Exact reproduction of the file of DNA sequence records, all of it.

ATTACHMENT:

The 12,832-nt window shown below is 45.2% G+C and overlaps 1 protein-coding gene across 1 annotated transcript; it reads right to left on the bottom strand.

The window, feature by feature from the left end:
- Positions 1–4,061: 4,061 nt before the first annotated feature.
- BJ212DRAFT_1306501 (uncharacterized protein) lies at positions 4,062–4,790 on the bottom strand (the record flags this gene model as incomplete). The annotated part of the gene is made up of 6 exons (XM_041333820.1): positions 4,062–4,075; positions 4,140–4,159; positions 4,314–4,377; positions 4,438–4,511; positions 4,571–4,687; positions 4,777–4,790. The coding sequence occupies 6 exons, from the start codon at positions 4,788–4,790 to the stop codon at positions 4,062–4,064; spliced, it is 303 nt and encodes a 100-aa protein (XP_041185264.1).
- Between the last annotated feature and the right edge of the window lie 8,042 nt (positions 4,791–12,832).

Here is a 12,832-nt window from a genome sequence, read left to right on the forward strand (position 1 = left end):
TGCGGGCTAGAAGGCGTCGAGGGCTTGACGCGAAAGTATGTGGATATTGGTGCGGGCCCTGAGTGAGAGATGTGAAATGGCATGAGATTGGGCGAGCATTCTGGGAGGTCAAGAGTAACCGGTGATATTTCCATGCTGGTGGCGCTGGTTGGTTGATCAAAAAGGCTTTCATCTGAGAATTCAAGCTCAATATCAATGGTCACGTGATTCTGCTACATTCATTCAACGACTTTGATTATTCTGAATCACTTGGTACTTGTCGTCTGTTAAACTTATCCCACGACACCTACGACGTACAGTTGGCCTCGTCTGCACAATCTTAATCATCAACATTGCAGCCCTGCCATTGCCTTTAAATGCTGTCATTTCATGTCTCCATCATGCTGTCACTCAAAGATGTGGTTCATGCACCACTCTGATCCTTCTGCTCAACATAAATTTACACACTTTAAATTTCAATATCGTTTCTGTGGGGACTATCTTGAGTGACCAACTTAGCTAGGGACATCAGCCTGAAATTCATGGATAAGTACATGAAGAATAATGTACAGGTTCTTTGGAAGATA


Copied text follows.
The 12,832-nt window shown below is 45.2% G+C and overlaps 1 protein-coding gene across 1 annotated transcript; it reads right to left on the bottom strand.

The window, feature by feature from the left end:
- Positions 1–4,061: 4,061 nt before the first annotated feature.
- BJ212DRAFT_1306501 (uncharacterized protein) lies at positions 4,062–4,790 on the bottom strand (the record flags this gene model as incomplete). The annotated part of the gene is made up of 6 exons (XM_041333820.1): positions 4,062–4,075; positions 4,140–4,159; positions 4,314–4,377; positions 4,438–4,511; positions 4,571–4,687; positions 4,777–4,790. The coding sequence occupies 6 exons, from the start codon at positions 4,788–4,790 to the stop codon at positions 4,062–4,064; spliced, it is 303 nt and encodes a 100-aa protein (XP_041185264.1).
- Between the last annotated feature and the right edge of the window lie 8,042 nt (positions 4,791–12,832).

Here is a 12,832-nt window from a genome sequence, read left to right on the forward strand (position 1 = left end):
TGCGGGCTAGAAGGCGTCGAGGGCTTGACGCGAAAGTATGTGGATATTGGTGCGGGCCCTGAGTGAGAGATGTGAAATGGCATGAGATTGGGCGAGCATTCTGGGAGGTCAAGAGTAACCGGTGATATTTCCATGCTGGTGGCGCTGGTTGGTTGATCAAAAAGGCTTTCATCTGAGAATTCAAGCTCAATATCAATGGTCACGTGATTCTGCTACATTCATTCAACGACTTTGATTATTCTGAATCACTTGGTACTTGTCGTCTGTTAAACTTATCCCACGACACCTACGACGTACAGTTGGCCTCGTCTGCACAATCTTAATCATCAACATTGCAGCCCTGCCATTGCCTTTAAATGCTGTCATTTCATGTCTCCATCATGCTGTCACTCAAAGATGTGGTTCATGCACCACTCTGATCCTTCTGCTCAACATAAATTTACACACTTTAAATTTCAATATCGTTTCTGTGGGGACTATCTTGAGTGACCAACTTAGCTAGGGACATCAGCCTGAAATTCATGGATAAGTACATGAAGAATAATGTACAGGTTCTTTGGAAGATA